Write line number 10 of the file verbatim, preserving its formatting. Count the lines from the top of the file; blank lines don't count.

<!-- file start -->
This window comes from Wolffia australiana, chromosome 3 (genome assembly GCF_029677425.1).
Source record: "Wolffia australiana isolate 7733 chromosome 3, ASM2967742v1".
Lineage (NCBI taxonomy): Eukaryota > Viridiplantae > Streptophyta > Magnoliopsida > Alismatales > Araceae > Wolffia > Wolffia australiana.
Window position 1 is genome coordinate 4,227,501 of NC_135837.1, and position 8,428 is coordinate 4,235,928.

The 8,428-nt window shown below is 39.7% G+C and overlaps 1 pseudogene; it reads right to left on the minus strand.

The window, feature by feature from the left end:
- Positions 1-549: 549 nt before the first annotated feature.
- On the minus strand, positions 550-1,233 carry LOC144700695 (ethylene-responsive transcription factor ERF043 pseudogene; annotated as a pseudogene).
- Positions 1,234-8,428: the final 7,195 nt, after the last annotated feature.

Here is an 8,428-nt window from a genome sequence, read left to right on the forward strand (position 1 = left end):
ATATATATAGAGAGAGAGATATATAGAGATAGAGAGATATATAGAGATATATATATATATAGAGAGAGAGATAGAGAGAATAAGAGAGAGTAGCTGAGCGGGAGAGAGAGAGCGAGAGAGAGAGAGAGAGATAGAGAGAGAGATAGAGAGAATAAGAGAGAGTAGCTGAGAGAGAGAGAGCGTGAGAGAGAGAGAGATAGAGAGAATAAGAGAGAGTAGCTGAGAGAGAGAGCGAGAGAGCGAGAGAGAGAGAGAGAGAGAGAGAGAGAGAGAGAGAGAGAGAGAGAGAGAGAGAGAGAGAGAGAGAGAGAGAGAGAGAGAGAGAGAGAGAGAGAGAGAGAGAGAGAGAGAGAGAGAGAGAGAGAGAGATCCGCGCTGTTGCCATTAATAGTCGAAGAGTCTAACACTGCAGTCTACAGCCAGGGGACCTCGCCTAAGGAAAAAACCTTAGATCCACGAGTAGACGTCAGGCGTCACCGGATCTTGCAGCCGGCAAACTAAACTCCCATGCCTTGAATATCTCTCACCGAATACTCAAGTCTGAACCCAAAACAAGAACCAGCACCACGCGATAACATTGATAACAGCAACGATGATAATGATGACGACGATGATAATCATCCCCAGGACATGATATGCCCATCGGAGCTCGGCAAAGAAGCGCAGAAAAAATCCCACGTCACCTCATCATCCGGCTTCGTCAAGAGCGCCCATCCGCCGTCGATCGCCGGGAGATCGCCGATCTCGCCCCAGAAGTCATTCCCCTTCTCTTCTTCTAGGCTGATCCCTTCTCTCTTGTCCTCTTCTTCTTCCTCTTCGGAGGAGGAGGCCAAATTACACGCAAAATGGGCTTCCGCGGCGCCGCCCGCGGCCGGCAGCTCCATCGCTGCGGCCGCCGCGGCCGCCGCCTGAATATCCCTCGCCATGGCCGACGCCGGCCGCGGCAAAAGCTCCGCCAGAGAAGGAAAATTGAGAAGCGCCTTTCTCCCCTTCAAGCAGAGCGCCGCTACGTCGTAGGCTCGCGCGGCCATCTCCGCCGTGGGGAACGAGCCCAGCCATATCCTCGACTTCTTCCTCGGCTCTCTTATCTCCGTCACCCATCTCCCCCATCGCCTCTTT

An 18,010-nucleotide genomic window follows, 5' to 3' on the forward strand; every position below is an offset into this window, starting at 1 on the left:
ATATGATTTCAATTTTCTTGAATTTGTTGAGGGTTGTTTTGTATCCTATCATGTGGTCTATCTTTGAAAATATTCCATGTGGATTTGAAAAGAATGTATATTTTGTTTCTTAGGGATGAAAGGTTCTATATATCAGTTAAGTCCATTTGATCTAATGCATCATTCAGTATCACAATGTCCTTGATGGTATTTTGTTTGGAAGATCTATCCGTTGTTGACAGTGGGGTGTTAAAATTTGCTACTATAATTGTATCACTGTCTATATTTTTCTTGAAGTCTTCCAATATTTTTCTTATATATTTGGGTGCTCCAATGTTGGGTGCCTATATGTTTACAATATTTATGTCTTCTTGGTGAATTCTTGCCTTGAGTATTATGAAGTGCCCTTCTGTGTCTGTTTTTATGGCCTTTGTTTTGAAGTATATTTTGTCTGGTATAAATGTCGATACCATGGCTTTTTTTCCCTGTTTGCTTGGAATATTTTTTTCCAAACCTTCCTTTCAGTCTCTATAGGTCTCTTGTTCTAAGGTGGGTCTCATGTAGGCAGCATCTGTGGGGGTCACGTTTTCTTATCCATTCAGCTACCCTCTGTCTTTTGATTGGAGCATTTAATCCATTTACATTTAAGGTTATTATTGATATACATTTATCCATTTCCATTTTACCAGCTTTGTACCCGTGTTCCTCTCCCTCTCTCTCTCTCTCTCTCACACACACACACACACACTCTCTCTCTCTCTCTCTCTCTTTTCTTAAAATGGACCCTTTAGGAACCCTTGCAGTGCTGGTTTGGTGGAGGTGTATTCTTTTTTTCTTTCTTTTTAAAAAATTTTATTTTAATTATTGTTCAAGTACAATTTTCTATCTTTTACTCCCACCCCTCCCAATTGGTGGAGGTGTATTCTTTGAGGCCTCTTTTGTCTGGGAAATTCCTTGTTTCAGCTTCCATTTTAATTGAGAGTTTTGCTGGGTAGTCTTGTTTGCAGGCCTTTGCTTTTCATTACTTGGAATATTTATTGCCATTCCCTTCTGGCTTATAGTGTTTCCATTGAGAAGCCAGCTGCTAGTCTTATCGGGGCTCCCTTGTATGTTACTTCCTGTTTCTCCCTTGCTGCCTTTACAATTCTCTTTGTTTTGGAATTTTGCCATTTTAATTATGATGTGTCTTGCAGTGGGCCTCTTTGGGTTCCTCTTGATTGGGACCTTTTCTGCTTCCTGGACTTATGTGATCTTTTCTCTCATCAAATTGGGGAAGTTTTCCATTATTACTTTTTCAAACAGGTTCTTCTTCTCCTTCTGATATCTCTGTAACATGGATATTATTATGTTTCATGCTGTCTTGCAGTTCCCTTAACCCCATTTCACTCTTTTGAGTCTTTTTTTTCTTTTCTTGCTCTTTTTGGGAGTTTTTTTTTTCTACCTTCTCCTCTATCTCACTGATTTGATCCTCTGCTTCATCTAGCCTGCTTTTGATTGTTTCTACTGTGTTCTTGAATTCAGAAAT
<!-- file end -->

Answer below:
Here is an 8,428-nt window from a genome sequence, read left to right on the forward strand (position 1 = left end):